Every year, New Zealand holds a Bird of the Year competition to help raise awareness of the country's endangered birds — such as the kiwi, kea and kakapo — and the threats they face.
This year's competition has been extremely heated, with an aggressive campaign from kereru supporters, and reports of a person casting more than 100 votes for the white-faced heron.
Things really came to a head last week though, when the country's national bird, the kiwi, was labelled a "fat, flightless f**k."
The fruity description came from an Instagram account called @gullforglory, which is campaigning for the black-billed gull to be the 2017 New Zealand Bird of the Year. It's also worth noting that while all of this was happening New Zealand was in the midst of a political crisis, as the nation went over three weeks without anyone in charge after no party secured enough seats to form a majority government.
The "fat flightless fuck" claim immediately caused an uproar and a fight soon broke out online.
Some people said it was a mere statement of fact.
While others quickly came to the kiwi's defence.
The New Zealand Herald spoke to the guys behind the @gullforglory account — rugby commentator Scotty Stevenson and cricket commentator Mike Lane — who said there was nothing incorrect about the statement.
Lane and Stevenson also denied they were trolling the other birds, such as the white-faced heron, which they called "racist", and the New Zealand pigeon (kereru), which was labelled an "overweight tree rat."
Kimberley Collins, Bird of the Year Coordinator, told BuzzFeed News the response to the competition had been intense, but given the New Zealand people's relationship with birds, this was not surprising.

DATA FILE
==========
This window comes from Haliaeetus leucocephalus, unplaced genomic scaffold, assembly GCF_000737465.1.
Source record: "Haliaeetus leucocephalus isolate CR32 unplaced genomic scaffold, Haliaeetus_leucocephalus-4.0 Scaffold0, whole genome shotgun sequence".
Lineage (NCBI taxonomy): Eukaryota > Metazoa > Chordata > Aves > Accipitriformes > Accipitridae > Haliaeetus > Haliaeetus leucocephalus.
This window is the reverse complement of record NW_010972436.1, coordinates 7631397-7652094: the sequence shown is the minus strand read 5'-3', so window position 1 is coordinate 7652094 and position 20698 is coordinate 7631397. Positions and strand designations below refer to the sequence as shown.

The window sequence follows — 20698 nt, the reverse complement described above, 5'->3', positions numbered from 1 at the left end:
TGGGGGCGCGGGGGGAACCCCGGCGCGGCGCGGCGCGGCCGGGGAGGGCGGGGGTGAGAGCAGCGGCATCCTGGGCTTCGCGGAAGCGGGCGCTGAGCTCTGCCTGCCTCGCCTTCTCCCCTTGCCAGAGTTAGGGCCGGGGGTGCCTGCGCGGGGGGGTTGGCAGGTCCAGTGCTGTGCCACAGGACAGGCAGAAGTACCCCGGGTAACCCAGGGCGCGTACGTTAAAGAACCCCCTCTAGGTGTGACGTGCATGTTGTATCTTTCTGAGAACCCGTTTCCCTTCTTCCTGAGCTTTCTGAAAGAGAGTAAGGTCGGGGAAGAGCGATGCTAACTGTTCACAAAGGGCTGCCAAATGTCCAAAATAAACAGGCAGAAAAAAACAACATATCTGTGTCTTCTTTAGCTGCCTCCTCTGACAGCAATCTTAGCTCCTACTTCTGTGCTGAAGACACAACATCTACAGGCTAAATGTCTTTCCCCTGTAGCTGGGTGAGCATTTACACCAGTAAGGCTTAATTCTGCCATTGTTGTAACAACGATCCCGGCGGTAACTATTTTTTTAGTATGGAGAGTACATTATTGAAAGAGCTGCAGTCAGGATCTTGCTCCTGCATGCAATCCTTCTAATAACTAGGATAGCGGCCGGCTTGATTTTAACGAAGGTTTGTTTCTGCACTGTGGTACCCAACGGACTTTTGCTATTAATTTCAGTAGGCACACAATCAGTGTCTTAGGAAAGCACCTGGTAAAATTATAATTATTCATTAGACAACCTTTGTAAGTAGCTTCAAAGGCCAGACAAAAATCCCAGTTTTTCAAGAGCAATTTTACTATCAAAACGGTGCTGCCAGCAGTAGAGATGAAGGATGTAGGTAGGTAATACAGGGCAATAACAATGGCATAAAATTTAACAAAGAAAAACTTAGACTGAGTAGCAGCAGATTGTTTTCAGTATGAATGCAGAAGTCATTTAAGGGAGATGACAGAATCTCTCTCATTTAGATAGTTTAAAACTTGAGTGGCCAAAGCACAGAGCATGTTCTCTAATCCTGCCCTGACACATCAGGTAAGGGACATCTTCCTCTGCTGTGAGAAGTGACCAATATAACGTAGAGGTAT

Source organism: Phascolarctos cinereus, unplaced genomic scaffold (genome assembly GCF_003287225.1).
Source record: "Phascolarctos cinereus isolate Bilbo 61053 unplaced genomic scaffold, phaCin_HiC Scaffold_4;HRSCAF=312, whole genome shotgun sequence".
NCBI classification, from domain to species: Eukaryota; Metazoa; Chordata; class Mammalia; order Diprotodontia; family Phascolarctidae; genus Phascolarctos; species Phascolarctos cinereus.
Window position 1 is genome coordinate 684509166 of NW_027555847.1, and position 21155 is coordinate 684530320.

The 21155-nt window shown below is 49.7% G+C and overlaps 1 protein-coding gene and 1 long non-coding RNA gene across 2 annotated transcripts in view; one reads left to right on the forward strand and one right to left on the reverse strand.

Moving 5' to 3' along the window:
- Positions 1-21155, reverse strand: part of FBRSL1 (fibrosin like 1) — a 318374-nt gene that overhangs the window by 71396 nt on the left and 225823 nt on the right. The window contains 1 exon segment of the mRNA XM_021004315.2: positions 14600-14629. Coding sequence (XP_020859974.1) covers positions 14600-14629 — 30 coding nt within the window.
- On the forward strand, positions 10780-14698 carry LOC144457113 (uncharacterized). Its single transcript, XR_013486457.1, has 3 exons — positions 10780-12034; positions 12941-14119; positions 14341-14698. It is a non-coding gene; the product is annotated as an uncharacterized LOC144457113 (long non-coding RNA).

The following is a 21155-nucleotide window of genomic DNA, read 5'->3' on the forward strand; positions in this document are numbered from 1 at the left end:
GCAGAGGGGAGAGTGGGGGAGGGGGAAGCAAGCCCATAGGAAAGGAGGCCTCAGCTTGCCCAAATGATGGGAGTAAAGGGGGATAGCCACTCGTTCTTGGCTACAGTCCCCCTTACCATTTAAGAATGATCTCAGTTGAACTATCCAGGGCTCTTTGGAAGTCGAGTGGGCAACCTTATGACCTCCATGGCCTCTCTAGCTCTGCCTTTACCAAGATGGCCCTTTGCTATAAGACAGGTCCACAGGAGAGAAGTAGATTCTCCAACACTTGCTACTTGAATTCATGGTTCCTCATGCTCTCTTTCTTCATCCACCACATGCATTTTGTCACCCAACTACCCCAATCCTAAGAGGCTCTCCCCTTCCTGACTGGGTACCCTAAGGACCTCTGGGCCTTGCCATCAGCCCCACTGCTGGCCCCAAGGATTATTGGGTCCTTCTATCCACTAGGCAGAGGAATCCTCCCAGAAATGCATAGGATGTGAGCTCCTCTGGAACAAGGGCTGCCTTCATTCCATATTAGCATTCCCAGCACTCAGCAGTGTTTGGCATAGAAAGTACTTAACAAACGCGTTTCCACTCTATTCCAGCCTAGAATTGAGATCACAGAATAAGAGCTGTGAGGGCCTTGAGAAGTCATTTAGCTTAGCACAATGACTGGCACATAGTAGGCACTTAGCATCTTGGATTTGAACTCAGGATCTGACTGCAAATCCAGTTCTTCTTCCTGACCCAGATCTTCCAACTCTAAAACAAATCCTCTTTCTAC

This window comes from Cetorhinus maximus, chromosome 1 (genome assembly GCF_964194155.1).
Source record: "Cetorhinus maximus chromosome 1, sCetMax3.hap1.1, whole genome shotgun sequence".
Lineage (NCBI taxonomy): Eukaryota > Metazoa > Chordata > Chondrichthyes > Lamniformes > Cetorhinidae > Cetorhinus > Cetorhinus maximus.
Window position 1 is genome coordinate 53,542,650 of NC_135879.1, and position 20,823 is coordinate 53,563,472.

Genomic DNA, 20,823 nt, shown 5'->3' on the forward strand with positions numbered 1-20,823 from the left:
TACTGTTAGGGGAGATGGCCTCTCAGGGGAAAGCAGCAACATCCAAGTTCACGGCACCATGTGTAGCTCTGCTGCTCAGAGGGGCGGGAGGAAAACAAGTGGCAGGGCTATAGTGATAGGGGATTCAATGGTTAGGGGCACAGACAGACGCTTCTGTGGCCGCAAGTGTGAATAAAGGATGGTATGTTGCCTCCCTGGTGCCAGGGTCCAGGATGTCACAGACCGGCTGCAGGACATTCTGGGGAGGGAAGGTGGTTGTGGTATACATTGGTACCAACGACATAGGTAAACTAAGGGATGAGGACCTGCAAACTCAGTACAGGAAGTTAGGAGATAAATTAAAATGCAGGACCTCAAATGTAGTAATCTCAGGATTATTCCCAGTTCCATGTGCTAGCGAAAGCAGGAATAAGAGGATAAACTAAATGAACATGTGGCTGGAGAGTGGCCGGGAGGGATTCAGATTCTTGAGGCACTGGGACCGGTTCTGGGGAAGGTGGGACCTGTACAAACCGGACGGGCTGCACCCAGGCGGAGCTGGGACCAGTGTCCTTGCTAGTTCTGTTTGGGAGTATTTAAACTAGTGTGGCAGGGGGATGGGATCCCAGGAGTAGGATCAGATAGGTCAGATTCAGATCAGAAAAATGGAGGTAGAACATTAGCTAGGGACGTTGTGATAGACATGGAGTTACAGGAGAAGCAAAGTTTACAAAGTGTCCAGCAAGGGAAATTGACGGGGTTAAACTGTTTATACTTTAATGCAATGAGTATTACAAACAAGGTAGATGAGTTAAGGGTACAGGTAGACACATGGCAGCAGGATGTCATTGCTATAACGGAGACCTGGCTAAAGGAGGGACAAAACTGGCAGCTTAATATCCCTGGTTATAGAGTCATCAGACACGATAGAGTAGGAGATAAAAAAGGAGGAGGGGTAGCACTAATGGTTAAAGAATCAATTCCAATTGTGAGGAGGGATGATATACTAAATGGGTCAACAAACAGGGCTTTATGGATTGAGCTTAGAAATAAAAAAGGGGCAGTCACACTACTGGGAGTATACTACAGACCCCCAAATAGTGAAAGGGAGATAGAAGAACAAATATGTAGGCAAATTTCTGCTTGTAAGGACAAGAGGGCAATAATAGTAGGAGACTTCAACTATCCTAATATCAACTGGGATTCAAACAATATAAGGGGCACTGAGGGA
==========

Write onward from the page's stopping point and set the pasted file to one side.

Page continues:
"New Zealand is a land of birds," she said. "We have 168 species. What's interesting is that we don't have any native land mammals other than two species of bat, so birds are a huge part of New Zealand, and part of our identity. We call ourselves Kiwis ... We all have a story to tell about a bird."
Collins said that although she receives a few messages and emails of frustration each year, 2017 has seen her inbox flooded with people asking why their bird isn't included in the competition, or "why the albatross species are split up".
"For us, Bird of the Year is an opportunity to show people how many of our native birds are at risk. They are in crisis. It's a silly campaign with a serious message and if there's one thing people can take away it's that they can make a difference to protect their nation's birds."
New Zealanders are living for the drama and noted that this was exactly what kiwi politics is all about.
And were glad to see that the media was covering the real issues.
For most kiwis, however, it was just another reason to love New Zealand more.
Voting results for the Bird of the Year competition went dark on Friday night with the kea ahead. Voting closes on Monday evening. A nation — no, a world — holds its breath ...
The results of the competition were announced on Tuesday morning, with the kea taking the title of the Bird of the Year for 2017.
The large green mountain parrot received more than 7,000 votes to put it in first place. This was followed by the kereru with 4,572 votes, and the kakapo with 2,554 votes.
The black-billed gull received 896 votes, while the kiwi received 646 votes.